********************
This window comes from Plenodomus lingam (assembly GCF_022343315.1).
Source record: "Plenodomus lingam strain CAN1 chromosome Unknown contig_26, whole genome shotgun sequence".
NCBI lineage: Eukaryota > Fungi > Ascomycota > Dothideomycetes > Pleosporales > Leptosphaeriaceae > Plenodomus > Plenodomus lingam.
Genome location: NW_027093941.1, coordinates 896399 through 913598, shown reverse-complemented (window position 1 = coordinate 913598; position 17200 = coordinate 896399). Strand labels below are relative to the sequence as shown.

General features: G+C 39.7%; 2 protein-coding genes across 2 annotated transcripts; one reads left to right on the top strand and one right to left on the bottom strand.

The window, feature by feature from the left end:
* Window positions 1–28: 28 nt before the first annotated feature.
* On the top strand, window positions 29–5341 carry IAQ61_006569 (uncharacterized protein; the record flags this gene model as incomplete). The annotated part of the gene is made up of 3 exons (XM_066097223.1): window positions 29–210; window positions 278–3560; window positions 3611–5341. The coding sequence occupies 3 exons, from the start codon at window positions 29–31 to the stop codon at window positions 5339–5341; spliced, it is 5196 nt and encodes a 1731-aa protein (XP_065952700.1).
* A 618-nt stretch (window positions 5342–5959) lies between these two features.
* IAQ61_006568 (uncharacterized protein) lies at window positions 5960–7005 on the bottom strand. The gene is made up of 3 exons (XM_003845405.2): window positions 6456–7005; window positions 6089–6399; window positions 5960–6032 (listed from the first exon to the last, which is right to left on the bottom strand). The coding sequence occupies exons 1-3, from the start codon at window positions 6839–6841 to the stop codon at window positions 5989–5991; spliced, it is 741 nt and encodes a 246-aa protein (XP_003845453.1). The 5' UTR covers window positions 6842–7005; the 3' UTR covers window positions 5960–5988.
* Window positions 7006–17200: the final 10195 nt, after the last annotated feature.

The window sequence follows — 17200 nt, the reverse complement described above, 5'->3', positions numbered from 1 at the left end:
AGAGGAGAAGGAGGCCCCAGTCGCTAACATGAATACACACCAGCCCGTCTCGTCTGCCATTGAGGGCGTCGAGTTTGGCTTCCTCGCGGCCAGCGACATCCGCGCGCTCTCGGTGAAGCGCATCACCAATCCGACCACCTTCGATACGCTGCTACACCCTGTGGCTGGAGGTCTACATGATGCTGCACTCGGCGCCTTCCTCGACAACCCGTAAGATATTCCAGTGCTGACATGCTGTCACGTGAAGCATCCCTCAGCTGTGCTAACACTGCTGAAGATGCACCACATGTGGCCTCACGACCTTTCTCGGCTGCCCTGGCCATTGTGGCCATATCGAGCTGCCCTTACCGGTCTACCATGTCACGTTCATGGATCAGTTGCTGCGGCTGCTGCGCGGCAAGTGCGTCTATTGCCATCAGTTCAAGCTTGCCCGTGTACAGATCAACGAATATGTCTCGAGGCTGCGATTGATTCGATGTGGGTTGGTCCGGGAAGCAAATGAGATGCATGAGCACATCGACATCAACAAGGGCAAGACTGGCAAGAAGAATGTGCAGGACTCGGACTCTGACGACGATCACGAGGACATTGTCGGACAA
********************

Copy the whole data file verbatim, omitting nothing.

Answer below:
This window comes from Plenodomus lingam (assembly GCF_022343315.1).
Source record: "Plenodomus lingam strain CAN1 chromosome Unknown contig_26, whole genome shotgun sequence".
NCBI lineage: Eukaryota > Fungi > Ascomycota > Dothideomycetes > Pleosporales > Leptosphaeriaceae > Plenodomus > Plenodomus lingam.
Genome location: NW_027093941.1, coordinates 896399 through 913598, shown reverse-complemented (window position 1 = coordinate 913598; position 17200 = coordinate 896399). Strand labels below are relative to the sequence as shown.

General features: G+C 39.7%; 2 protein-coding genes across 2 annotated transcripts; one reads left to right on the top strand and one right to left on the bottom strand.

The window, feature by feature from the left end:
* Window positions 1–28: 28 nt before the first annotated feature.
* On the top strand, window positions 29–5341 carry IAQ61_006569 (uncharacterized protein; the record flags this gene model as incomplete). The annotated part of the gene is made up of 3 exons (XM_066097223.1): window positions 29–210; window positions 278–3560; window positions 3611–5341. The coding sequence occupies 3 exons, from the start codon at window positions 29–31 to the stop codon at window positions 5339–5341; spliced, it is 5196 nt and encodes a 1731-aa protein (XP_065952700.1).
* A 618-nt stretch (window positions 5342–5959) lies between these two features.
* IAQ61_006568 (uncharacterized protein) lies at window positions 5960–7005 on the bottom strand. The gene is made up of 3 exons (XM_003845405.2): window positions 6456–7005; window positions 6089–6399; window positions 5960–6032 (listed from the first exon to the last, which is right to left on the bottom strand). The coding sequence occupies exons 1-3, from the start codon at window positions 6839–6841 to the stop codon at window positions 5989–5991; spliced, it is 741 nt and encodes a 246-aa protein (XP_003845453.1). The 5' UTR covers window positions 6842–7005; the 3' UTR covers window positions 5960–5988.
* Window positions 7006–17200: the final 10195 nt, after the last annotated feature.

The window sequence follows — 17200 nt, the reverse complement described above, 5'->3', positions numbered from 1 at the left end:
AGAGGAGAAGGAGGCCCCAGTCGCTAACATGAATACACACCAGCCCGTCTCGTCTGCCATTGAGGGCGTCGAGTTTGGCTTCCTCGCGGCCAGCGACATCCGCGCGCTCTCGGTGAAGCGCATCACCAATCCGACCACCTTCGATACGCTGCTACACCCTGTGGCTGGAGGTCTACATGATGCTGCACTCGGCGCCTTCCTCGACAACCCGTAAGATATTCCAGTGCTGACATGCTGTCACGTGAAGCATCCCTCAGCTGTGCTAACACTGCTGAAGATGCACCACATGTGGCCTCACGACCTTTCTCGGCTGCCCTGGCCATTGTGGCCATATCGAGCTGCCCTTACCGGTCTACCATGTCACGTTCATGGATCAGTTGCTGCGGCTGCTGCGCGGCAAGTGCGTCTATTGCCATCAGTTCAAGCTTGCCCGTGTACAGATCAACGAATATGTCTCGAGGCTGCGATTGATTCGATGTGGGTTGGTCCGGGAAGCAAATGAGATGCATGAGCACATCGACATCAACAAGGGCAAGACTGGCAAGAAGAATGTGCAGGACTCGGACTCTGACGACGATCACGAGGACATTGTCGGACAA